I’m using the general basic recipe I improvise off (a thai curry with coconut) and adding some optional peanut for more flavor. I make my curries sweet because I have a low tolerance for spicy food but love lots of good rich spiciness in my food. Remember, you can always make a sauce spicier but it is infinitely harder to make it less spicey. If you over spice something your options are add more coconut milk, add more salt, or add more sugar, all of which run the risk of ruining your overall spice balance. I advise to err on the side of sweeter rather than going bold and risking a ruined batch.

I am making this batch to jar and save so I am not adding any fresh cilantro or basil to it, as I would when serving it fresh. I will just be adding dried spices for now, but normally there would be some fresh spices going on. This batch turned out amazing and I would highly recommend this recipe to anyone who enjoys cannabis edibles but cannot stand the taste.

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Step One – Spices: Curry sauce is an assortment of the right curry spices in the proper proportions. While there is a curry tree whose leaves are commonly used in South Indian and Sri Lankan curries, curry does not need to include it and most do not. I make my curries sweeter with coconut milk, soy sauce, and less cayenne pepper, more like a Thai curry than an Indian curry. I advise premixing your spices, making a curry powder, then you can add it all at once to your coconut milk, medicated coconut oil, and for the curry I am making tomato sauce.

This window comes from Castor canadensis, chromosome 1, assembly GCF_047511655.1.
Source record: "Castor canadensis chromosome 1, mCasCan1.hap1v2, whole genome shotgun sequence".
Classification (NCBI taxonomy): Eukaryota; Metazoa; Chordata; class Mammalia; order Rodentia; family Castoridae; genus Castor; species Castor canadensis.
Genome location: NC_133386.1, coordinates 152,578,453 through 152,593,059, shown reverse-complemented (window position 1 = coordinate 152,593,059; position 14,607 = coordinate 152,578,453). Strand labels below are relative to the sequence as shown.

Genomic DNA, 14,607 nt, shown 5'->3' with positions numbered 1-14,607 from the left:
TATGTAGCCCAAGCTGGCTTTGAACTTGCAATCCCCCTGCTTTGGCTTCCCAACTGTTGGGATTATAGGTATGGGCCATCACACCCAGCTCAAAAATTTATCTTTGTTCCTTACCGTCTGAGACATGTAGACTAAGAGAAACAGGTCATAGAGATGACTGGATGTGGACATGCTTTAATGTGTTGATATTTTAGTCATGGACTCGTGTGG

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Step 2 – Prepare Your Fresh Veggies: For me this is just garlic, as I am not adding any cilantro or basil until later. To mince garlic first you must get it out of its shell and the easiest way to do that is to crush it under a large chef’s knife, as depicted. This will crack it open and often smash it down beginning the work of mincing. If it has sprouted a green leafy core just remove that and use the rest, this doesn’t mean the garlic has gone bad but it does mean you can plant it and grow a garlic plant.

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Do Any Final Prep Work…
My last prep work consists of crushing peanuts to throw into the mix. I don’t have a mortar and pestle, instead I used the freshly washed bottom of a glass spice jar and a pyrex dish. It worked like a charm.

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This is more or less what your finished curry should look like. Color and consistency depend largely on what ingredients you use. Let me stress again that there are few wrong choices with curry as it tends to vary dramatically from region to region. If something doesn’t work for you try a new blend of spices or start from a store-bought curry powder and add more spices to the mix to make it yours.